Q. Our youngest child graduated from college last year. Since then we have been able to save a bit more money. By June 2009 we will have 42 months left on our mortgage with 6.8 percent interest. The payoff is projected at about $40,000. My question: Should we pay off the mortgage at that time, or ride out the remaining few years? ---L.B. by email

A. You didn’t say where you lived or what your real estate taxes are, but there is a good chance that you will receive no tax benefits from your mortgage interest payments because all of your deductions may be less than the standard deduction. This year (2009) the standard deduction is $11,400 for a couple and $5,700 for a single person household. Until your itemized deductions exceed the standard deduction, you won’t save any taxes.

Many couples start running out of itemized deductions right at your life stage--- when the last kid is out of the nest. So here is your task. Add up your itemized deductions. If the total is less than $11,400 paying off your mortgage is a slam-dunk investment. You’ll save the mortgage interest. In effect, you’ll earn 6.8 percent. You’ll also eliminate the monthly mortgage payment, which will make it easy to increase your tax deductible 401(k) contributions. And you won’t have to pay income taxes on the piddling amount of interest you’ll earn on the $40,000.

Q. We cashed out an annuity. The interest on it was $76,000. Our gross income from other sources was about $45,000. We are retired and use the standard deduction. How will this affect the taxes on our Social Security? ---J.O., by email

A. The answer depends on how much you have in Social Security benefits. Suppose, for instance, that you and your wife receive $24,000 a year in benefits. Then you can have $20,000 in other income before triggering the taxation of your Social Security benefits. The next $12,000 of other income will cause $6,000 of Social Security benefits to be added to your taxable income. And the next $12,000 of other income will cause another $10,200 of benefits to be added to your taxable income. So $44,000 of other income--- less than your $45,000--- will cause you to have to pay taxes on $16,200 of Social Security benefits.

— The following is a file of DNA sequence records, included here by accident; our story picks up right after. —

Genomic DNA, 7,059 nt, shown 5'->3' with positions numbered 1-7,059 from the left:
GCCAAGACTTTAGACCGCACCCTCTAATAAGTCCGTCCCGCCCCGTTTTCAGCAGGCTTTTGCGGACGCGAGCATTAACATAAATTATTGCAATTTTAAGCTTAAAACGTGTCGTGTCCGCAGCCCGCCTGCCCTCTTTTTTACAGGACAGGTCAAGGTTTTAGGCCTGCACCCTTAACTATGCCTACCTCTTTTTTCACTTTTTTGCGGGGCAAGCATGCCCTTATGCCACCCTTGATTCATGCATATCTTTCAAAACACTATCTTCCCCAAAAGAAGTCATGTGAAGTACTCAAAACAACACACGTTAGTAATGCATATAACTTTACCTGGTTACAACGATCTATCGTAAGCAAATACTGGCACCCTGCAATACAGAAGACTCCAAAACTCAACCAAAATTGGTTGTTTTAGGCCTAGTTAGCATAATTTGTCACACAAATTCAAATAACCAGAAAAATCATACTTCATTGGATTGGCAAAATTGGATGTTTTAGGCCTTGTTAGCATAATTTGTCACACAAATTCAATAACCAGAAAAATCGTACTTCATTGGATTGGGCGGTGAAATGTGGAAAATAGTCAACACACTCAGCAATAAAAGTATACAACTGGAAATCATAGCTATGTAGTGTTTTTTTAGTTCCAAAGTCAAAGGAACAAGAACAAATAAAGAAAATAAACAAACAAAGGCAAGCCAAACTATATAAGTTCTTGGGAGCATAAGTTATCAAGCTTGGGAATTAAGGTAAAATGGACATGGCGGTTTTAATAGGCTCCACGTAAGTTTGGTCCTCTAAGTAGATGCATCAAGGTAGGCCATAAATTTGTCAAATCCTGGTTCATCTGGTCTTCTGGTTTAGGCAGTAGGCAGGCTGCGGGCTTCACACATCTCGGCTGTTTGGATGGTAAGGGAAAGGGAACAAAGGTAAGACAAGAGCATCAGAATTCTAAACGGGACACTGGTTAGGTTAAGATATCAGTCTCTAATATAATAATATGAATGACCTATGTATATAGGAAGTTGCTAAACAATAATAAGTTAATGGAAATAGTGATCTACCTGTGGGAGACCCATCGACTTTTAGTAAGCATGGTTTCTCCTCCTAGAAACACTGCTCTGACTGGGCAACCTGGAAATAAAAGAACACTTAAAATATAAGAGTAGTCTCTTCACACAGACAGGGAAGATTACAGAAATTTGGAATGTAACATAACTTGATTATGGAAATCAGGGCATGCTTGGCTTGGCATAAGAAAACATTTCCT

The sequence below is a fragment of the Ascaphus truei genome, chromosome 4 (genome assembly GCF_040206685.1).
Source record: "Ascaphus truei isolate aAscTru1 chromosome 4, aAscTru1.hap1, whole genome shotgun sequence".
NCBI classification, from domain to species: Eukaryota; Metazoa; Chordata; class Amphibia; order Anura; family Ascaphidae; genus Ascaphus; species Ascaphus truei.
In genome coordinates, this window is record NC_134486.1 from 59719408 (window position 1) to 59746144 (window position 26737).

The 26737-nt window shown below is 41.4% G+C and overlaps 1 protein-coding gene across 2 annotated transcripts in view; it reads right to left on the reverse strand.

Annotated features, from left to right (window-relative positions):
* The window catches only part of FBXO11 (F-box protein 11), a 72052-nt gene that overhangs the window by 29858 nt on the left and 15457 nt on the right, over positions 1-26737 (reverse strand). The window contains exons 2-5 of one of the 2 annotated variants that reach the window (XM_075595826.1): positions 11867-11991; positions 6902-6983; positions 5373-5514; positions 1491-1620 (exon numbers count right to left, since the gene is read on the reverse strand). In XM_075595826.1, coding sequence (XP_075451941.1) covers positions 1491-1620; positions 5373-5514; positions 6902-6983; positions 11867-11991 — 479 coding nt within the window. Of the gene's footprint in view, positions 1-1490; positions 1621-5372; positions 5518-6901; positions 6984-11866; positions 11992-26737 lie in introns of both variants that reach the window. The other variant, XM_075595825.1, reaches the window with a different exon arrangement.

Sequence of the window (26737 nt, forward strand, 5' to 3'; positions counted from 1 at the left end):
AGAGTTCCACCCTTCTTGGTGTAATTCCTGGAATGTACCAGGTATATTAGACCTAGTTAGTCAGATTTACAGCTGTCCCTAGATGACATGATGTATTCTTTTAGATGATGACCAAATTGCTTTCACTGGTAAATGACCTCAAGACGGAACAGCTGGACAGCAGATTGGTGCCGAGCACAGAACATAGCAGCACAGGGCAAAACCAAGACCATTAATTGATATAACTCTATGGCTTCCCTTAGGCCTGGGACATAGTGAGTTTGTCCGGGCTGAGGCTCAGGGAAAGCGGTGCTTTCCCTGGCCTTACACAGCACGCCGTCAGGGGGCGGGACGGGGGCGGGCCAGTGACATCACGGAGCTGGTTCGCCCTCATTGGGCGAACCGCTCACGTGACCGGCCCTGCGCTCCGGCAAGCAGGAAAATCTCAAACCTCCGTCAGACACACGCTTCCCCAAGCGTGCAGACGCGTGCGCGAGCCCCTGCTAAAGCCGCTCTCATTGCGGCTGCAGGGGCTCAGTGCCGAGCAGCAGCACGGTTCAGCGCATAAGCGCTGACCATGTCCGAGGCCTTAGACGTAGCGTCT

That’s the bad news.

The good news is that your regular income--- that $45,000--- gets you through the Social Security gauntlet. You’re done. That big annuity interest check is on the other side of the gauntlet because you’ve already been hit by the taxation of benefits.

As I’ve pointed out in many columns, what’s unfair about this is that if that $45,000 of other income comes from retirement savings such as IRAs and 401(k) plans, you’re a victim of our crazy-maker government. Congress encourages you to save with retirement plans, but first it sets a tax trap to punish you when you retire.

Q. I am trying to determine the best place to invest my 401K money after being laid off from my job. My accountant suggested a real estate dental building investment that offers a 7 percent to possibly 10 percent return. The investment would be handled through an IRA so that the taxes are deferred. What is your opinion of this type of an investment? ---R.W. by email

A. I hope you’re either kidding or have mis-understood your accountant. If neither of those is the case, your accountant is--- let me put this delicately--- a self-serving nit-wit. You’ve lost your job during what is likely to be one of the longest and deepest recessions in the last 50 years and your accountant suggests a single, undiversified, risky and illiquid investment when the most important consideration is being liquid--- being able to get the cash necessary to buy food and pay your bills until you are employed again.

If you ask your accountant for more information on the investment, there is a strong chance you will learn that the selling and underwriting costs of the investment--- a portion of which goes to the accountant as a commission--- will be about 10 percent. That commission goes a long way toward explaining why this investment was proposed. It makes good sense to him because he’ll benefit the day you make the investment. But it makes absolutely no sense for you.

My suggestion: Run, don’t walk, away from this investment. And, while you are at it, find another accountant.